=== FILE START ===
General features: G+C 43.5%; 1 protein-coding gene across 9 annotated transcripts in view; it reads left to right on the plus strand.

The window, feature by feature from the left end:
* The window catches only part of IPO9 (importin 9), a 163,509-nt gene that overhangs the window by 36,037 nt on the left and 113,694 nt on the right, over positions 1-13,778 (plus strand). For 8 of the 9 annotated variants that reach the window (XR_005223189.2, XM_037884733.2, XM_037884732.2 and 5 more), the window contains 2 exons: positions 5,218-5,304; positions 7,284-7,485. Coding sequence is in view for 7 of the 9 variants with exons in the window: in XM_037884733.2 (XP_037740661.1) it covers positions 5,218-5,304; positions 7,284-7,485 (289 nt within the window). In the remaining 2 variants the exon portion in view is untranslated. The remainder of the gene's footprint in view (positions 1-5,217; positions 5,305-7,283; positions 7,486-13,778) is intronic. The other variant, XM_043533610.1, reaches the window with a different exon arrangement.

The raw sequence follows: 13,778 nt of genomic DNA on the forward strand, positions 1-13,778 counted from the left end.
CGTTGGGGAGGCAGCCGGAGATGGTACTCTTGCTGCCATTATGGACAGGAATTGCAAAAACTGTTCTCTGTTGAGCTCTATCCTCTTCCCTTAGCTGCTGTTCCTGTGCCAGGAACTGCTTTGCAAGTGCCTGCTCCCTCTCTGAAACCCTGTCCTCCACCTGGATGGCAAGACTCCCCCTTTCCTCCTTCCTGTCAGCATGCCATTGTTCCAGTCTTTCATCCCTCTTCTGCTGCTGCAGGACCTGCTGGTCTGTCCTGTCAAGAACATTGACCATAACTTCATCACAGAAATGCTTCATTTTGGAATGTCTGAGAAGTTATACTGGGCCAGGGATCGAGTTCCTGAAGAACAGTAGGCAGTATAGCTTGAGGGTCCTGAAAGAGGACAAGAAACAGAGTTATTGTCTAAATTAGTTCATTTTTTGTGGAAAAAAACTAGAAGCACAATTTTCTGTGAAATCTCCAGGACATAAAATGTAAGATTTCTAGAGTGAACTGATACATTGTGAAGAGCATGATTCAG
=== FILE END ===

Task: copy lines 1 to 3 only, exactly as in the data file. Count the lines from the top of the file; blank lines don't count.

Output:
General features: G+C 43.5%; 1 protein-coding gene across 9 annotated transcripts in view; it reads left to right on the plus strand.

The window, feature by feature from the left end:
* The window catches only part of IPO9 (importin 9), a 163,509-nt gene that overhangs the window by 36,037 nt on the left and 113,694 nt on the right, over positions 1-13,778 (plus strand). For 8 of the 9 annotated variants that reach the window (XR_005223189.2, XM_037884733.2, XM_037884732.2 and 5 more), the window contains 2 exons: positions 5,218-5,304; positions 7,284-7,485. Coding sequence is in view for 7 of the 9 variants with exons in the window: in XM_037884733.2 (XP_037740661.1) it covers positions 5,218-5,304; positions 7,284-7,485 (289 nt within the window). In the remaining 2 variants the exon portion in view is untranslated. The remainder of the gene's footprint in view (positions 1-5,217; positions 5,305-7,283; positions 7,486-13,778) is intronic. The other variant, XM_043533610.1, reaches the window with a different exon arrangement.